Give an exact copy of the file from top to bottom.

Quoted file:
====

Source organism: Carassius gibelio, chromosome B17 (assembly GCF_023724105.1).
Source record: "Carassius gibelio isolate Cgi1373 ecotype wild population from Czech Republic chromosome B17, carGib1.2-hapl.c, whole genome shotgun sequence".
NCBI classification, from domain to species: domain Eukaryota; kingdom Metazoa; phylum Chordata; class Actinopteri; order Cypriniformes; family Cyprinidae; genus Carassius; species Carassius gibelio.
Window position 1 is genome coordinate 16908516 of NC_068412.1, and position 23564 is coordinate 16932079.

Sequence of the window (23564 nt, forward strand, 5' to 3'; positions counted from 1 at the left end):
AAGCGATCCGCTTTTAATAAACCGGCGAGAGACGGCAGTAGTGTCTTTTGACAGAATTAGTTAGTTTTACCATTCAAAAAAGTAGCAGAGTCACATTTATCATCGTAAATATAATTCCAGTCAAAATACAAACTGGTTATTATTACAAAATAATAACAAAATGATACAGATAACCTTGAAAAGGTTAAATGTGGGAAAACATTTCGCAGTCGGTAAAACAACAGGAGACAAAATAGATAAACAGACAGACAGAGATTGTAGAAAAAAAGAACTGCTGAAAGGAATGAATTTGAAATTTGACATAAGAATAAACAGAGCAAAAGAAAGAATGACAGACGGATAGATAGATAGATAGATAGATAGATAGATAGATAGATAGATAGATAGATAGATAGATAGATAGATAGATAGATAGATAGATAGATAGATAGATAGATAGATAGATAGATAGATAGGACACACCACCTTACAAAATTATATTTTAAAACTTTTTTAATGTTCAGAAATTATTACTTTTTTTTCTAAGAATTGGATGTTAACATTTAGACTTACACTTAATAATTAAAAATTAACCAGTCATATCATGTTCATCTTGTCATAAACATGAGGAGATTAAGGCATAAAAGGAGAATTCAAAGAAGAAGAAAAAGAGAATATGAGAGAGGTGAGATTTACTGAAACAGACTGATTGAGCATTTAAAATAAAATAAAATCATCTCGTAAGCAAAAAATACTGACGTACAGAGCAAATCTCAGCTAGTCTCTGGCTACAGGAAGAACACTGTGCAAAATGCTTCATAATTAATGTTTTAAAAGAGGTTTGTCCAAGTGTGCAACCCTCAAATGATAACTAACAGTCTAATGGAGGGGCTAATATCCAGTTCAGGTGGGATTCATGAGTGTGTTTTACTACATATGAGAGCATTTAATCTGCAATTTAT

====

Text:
Source organism: Carassius gibelio, chromosome B17 (assembly GCF_023724105.1).
Source record: "Carassius gibelio isolate Cgi1373 ecotype wild population from Czech Republic chromosome B17, carGib1.2-hapl.c, whole genome shotgun sequence".
NCBI classification, from domain to species: domain Eukaryota; kingdom Metazoa; phylum Chordata; class Actinopteri; order Cypriniformes; family Cyprinidae; genus Carassius; species Carassius gibelio.
Window position 1 is genome coordinate 16908516 of NC_068412.1, and position 23564 is coordinate 16932079.

Sequence of the window (23564 nt, forward strand, 5' to 3'; positions counted from 1 at the left end):
AAGCGATCCGCTTTTAATAAACCGGCGAGAGACGGCAGTAGTGTCTTTTGACAGAATTAGTTAGTTTTACCATTCAAAAAAGTAGCAGAGTCACATTTATCATCGTAAATATAATTCCAGTCAAAATACAAACTGGTTATTATTACAAAATAATAACAAAATGATACAGATAACCTTGAAAAGGTTAAATGTGGGAAAACATTTCGCAGTCGGTAAAACAACAGGAGACAAAATAGATAAACAGACAGACAGAGATTGTAGAAAAAAAGAACTGCTGAAAGGAATGAATTTGAAATTTGACATAAGAATAAACAGAGCAAAAGAAAGAATGACAGACGGATAGATAGATAGATAGATAGATAGATAGATAGATAGATAGATAGATAGATAGATAGATAGATAGATAGATAGATAGATAGATAGATAGATAGATAGATAGATAGATAGATAGATAGGACACACCACCTTACAAAATTATATTTTAAAACTTTTTTAATGTTCAGAAATTATTACTTTTTTTTCTAAGAATTGGATGTTAACATTTAGACTTACACTTAATAATTAAAAATTAACCAGTCATATCATGTTCATCTTGTCATAAACATGAGGAGATTAAGGCATAAAAGGAGAATTCAAAGAAGAAGAAAAAGAGAATATGAGAGAGGTGAGATTTACTGAAACAGACTGATTGAGCATTTAAAATAAAATAAAATCATCTCGTAAGCAAAAAATACTGACGTACAGAGCAAATCTCAGCTAGTCTCTGGCTACAGGAAGAACACTGTGCAAAATGCTTCATAATTAATGTTTTAAAAGAGGTTTGTCCAAGTGTGCAACCCTCAAATGATAACTAACAGTCTAATGGAGGGGCTAATATCCAGTTCAGGTGGGATTCATGAGTGTGTTTTACTACATATGAGAGCATTTAATCTGCAATTTAT